Medical Side Effects Information

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Coping with the Cognitive Side Effects
of Cancer

by Jeffrey S. Wefel, PhD, ABPP, and Mariana E. Bradshaw, PhD, ABPP

Among the possible side effects of cancer, many survivors report changes in their thinking skills during and after treatment. The severity of these changes varies by person and can include memory problems; difficulty with concentrating, multitasking, and word finding; and slowed thinking. This cancer-related cognitive impairment is often referred to as chemo brain.

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HELP! My Skin’s Not the Same after Treatment

by Carol R. Drucker, MD

“My skin just hasn’t been the same since chemo­therapy.” I hear this comment frequently from cancer survi­vors, who often follow the statement with a list of the changes they’ve ob­served: drier, more sensitive skin; brittle nails; hair alterations; skin discoloration; and more. Survivor skin can be different from pretreatment skin in many ways. Some skin changes will resolve with time; others may not.

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Questions and Answers about Lymphedema

by Stanley G. Rockson, MD, FACP, FACC

Lymphedema is the accumulation of a protein-rich body fluid called lymph, typically in one part of the body, when the lymphatic system for fluid transport is damaged. For example, if lymph nodes are removed from the armpit region during breast cancer treatment, lymphedema can occur in that arm.

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Chemo Brain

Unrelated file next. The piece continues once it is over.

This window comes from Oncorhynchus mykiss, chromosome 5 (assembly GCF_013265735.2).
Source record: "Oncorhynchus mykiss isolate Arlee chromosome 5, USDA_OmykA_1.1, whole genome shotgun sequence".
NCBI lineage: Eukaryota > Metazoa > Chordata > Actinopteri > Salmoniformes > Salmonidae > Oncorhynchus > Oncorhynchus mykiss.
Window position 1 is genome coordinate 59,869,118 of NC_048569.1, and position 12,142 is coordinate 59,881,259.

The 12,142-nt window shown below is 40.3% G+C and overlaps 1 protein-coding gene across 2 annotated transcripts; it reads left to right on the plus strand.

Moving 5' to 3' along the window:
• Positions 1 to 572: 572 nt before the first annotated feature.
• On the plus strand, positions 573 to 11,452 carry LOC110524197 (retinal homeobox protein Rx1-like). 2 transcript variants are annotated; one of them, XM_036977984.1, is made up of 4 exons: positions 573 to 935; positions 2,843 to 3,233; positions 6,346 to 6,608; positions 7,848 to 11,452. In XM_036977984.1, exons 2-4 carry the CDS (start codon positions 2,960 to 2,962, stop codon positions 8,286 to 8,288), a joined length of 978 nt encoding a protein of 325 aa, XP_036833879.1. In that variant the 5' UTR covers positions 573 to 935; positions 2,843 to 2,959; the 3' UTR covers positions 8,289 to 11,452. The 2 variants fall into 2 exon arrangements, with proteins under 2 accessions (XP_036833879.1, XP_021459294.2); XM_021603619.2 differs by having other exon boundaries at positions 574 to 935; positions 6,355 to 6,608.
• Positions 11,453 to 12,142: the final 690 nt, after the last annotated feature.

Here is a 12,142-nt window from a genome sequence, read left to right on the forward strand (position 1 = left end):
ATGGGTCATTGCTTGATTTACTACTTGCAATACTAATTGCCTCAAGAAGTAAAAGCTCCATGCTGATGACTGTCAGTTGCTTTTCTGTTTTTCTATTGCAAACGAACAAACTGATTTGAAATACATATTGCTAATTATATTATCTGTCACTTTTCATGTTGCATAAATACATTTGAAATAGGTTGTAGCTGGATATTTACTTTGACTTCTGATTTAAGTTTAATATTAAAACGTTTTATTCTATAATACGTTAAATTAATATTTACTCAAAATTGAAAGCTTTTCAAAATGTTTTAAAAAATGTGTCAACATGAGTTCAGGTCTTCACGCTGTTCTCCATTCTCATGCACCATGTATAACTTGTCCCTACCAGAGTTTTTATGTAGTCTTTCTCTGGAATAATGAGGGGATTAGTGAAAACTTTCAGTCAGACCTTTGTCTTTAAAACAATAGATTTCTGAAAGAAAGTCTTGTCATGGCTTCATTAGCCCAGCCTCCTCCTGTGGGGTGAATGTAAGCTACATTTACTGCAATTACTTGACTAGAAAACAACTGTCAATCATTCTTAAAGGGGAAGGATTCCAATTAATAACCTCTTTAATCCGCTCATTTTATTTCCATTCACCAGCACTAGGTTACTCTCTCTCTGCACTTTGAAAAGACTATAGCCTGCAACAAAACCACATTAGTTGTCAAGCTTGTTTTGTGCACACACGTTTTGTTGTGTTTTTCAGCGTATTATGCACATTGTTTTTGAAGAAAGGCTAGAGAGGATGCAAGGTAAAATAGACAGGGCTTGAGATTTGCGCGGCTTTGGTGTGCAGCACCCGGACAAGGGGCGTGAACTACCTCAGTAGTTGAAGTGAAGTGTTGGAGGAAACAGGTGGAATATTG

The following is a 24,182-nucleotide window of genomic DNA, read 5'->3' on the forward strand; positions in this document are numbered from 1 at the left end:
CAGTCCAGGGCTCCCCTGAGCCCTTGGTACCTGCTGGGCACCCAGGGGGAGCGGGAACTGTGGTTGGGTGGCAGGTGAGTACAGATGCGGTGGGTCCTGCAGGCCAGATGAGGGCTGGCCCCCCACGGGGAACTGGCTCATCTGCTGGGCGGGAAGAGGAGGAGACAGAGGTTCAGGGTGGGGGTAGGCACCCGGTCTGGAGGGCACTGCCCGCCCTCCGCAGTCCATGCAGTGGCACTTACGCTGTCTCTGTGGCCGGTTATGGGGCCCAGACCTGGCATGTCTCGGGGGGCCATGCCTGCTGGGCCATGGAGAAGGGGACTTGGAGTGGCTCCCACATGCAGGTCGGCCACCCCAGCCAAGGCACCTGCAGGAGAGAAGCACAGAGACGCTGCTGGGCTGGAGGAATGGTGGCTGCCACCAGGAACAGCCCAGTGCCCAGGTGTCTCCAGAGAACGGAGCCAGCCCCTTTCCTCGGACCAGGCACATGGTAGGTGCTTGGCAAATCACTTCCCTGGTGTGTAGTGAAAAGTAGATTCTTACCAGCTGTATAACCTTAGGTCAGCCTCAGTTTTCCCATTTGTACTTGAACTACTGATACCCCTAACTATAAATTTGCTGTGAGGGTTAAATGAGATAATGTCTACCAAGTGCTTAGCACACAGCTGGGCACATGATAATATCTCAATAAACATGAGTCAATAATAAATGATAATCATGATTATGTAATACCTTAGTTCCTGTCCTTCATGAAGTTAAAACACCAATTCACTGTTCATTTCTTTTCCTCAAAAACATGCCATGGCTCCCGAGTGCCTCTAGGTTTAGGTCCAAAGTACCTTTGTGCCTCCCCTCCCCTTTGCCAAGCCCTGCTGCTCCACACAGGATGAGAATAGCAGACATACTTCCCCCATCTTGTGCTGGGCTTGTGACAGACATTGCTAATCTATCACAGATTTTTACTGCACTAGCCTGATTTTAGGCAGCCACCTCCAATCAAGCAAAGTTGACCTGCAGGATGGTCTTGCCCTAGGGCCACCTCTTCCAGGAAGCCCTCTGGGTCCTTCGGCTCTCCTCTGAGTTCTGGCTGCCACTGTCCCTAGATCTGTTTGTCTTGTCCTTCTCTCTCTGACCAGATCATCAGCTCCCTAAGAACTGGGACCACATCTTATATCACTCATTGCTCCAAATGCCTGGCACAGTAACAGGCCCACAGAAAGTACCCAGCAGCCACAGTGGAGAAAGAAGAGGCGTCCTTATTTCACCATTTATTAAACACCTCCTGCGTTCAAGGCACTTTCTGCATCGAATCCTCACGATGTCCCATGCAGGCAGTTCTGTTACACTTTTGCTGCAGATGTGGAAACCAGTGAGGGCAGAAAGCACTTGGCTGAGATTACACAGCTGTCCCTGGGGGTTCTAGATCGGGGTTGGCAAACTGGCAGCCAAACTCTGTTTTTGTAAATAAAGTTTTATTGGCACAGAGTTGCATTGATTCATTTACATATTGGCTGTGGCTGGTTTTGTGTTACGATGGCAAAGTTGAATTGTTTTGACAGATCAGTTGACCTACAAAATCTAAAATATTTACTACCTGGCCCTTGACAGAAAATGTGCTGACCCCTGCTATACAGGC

by Fremonta Meyer, MD

Over the past several years, the medical community has become increasingly aware of a phenom­enon that cancer survivors have long experienced – chemo brain. Yes, recent research shows that cancer-related “brain fog” is real, and it can have a significant impact on quality of life.

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Protect Yourself from Infection

by Kimberly Hinckley, RN, BSN, CIC, and Brahm H. Segal, MD

Infections are illnesses caused by microorganisms (germs) such as bacteria, viruses, and fungi. People with cancer may be at increased risk for infections for a number of reasons.

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How Cancer Affects Your Skin

by Mario E. Lacouture, MD

Dr. Mario Lacouture answers questions on treatment-related skin complications.

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Looking Your Best When You’ve
Lost Your Locks

At an early age, world-renowned celebrity hairstylist David Babaii encountered a deep passion and love for hairdressing. Quickly, his imaginative hair creations gained him worldwide notoriety, allow­ing him the opportunity to work within the world of haute couture with design­ers, fashion magazines, and the world’s top models. A Look Good Feel Better featured beauty expert, David’s passion for hairdressing has also led him to share some of his best advice for women coping with hair loss as a side effect of cancer treatment.

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Living with Diabetes and Cancer

by by Sonali N. Thosani, MD, and Victor R. Lavis, MD

Nearly 26 million people in the United States are living with diabetes. Of those 26 million people, 7 million don’t know they have it. An even greater number, 79 million people have a condition called pre-diabetes, which means they are at a very high risk of developing diabetes.

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